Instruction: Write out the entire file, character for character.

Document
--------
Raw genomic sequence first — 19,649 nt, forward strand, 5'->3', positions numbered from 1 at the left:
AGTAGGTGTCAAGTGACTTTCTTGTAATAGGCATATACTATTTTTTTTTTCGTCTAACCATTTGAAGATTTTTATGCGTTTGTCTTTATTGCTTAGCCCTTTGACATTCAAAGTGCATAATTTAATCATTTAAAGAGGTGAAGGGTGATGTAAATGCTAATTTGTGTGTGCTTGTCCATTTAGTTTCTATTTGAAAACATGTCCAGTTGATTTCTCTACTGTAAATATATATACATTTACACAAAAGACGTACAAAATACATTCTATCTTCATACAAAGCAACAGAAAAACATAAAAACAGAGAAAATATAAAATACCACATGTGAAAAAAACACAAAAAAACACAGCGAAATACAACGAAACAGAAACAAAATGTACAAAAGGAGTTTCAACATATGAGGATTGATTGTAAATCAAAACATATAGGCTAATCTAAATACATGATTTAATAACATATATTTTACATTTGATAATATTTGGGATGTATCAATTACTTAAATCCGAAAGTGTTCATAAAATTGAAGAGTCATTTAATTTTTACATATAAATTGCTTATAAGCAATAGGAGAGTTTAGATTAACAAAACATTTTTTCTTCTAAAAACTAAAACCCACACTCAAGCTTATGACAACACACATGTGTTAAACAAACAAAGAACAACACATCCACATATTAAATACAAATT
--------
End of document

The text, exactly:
Raw genomic sequence first — 19,649 nt, forward strand, 5'->3', positions numbered from 1 at the left:
AGTAGGTGTCAAGTGACTTTCTTGTAATAGGCATATACTATTTTTTTTTTCGTCTAACCATTTGAAGATTTTTATGCGTTTGTCTTTATTGCTTAGCCCTTTGACATTCAAAGTGCATAATTTAATCATTTAAAGAGGTGAAGGGTGATGTAAATGCTAATTTGTGTGTGCTTGTCCATTTAGTTTCTATTTGAAAACATGTCCAGTTGATTTCTCTACTGTAAATATATATACATTTACACAAAAGACGTACAAAATACATTCTATCTTCATACAAAGCAACAGAAAAACATAAAAACAGAGAAAATATAAAATACCACATGTGAAAAAAACACAAAAAAACACAGCGAAATACAACGAAACAGAAACAAAATGTACAAAAGGAGTTTCAACATATGAGGATTGATTGTAAATCAAAACATATAGGCTAATCTAAATACATGATTTAATAACATATATTTTACATTTGATAATATTTGGGATGTATCAATTACTTAAATCCGAAAGTGTTCATAAAATTGAAGAGTCATTTAATTTTTACATATAAATTGCTTATAAGCAATAGGAGAGTTTAGATTAACAAAACATTTTTTCTTCTAAAAACTAAAACCCACACTCAAGCTTATGACAACACACATGTGTTAAACAAACAAAGAACAACACATCCACATATTAAATACAAATT